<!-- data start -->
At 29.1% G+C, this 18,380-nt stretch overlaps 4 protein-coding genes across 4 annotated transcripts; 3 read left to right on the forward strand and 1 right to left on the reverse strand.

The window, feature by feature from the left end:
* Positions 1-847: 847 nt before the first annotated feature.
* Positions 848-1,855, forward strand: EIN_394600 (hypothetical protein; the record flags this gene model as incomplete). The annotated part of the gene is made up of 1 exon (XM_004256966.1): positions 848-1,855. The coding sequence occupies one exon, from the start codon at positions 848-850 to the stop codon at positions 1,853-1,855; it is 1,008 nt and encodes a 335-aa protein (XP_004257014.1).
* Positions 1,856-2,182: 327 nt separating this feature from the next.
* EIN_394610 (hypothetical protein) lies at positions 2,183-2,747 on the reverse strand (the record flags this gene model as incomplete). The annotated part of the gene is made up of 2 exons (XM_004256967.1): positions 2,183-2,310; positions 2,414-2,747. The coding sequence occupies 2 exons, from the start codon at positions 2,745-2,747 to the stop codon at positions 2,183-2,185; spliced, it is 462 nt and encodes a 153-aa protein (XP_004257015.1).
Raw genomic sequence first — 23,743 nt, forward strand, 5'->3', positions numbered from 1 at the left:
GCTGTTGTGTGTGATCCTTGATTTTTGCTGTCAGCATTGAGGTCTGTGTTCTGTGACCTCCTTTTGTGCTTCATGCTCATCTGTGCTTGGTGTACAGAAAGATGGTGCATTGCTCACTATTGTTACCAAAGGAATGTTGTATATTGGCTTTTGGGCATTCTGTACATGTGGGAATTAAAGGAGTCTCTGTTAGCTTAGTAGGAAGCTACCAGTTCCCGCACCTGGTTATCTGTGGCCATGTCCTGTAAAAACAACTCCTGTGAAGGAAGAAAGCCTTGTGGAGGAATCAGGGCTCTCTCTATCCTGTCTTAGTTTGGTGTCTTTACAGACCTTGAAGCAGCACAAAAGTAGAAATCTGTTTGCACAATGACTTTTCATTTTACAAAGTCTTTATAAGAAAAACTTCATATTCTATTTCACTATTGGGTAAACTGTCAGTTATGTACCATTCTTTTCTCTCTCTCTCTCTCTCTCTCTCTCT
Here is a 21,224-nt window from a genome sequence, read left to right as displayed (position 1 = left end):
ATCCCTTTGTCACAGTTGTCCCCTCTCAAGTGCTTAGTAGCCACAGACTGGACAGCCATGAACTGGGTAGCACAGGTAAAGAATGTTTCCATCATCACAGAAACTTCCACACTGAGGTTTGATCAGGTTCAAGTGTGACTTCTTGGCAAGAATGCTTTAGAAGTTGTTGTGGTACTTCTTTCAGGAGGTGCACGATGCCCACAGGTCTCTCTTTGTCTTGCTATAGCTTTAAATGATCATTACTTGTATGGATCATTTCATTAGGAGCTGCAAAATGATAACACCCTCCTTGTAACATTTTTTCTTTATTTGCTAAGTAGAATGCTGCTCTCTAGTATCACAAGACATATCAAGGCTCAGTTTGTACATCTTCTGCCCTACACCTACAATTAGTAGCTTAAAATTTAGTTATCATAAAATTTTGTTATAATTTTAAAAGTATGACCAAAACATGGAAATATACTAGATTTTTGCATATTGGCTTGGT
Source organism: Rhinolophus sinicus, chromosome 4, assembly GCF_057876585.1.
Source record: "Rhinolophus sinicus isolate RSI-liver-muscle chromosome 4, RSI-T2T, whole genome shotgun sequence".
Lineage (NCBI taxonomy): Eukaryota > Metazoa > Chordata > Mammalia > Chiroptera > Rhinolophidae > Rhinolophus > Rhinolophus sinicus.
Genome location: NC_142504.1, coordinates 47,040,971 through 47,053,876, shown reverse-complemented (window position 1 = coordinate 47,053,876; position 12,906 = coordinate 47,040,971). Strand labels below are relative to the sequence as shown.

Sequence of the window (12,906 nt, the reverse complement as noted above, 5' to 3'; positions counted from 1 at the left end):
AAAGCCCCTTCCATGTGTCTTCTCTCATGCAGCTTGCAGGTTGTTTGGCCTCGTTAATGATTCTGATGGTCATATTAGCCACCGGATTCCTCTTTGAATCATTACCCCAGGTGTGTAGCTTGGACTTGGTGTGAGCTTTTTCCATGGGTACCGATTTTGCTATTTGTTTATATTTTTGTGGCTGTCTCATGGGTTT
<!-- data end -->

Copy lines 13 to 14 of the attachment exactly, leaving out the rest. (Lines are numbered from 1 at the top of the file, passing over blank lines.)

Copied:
Lineage (NCBI taxonomy): Eukaryota > Metazoa > Chordata > Mammalia > Chiroptera > Rhinolophidae > Rhinolophus > Rhinolophus sinicus.
Genome location: NC_142504.1, coordinates 47,040,971 through 47,053,876, shown reverse-complemented (window position 1 = coordinate 47,053,876; position 12,906 = coordinate 47,040,971). Strand labels below are relative to the sequence as shown.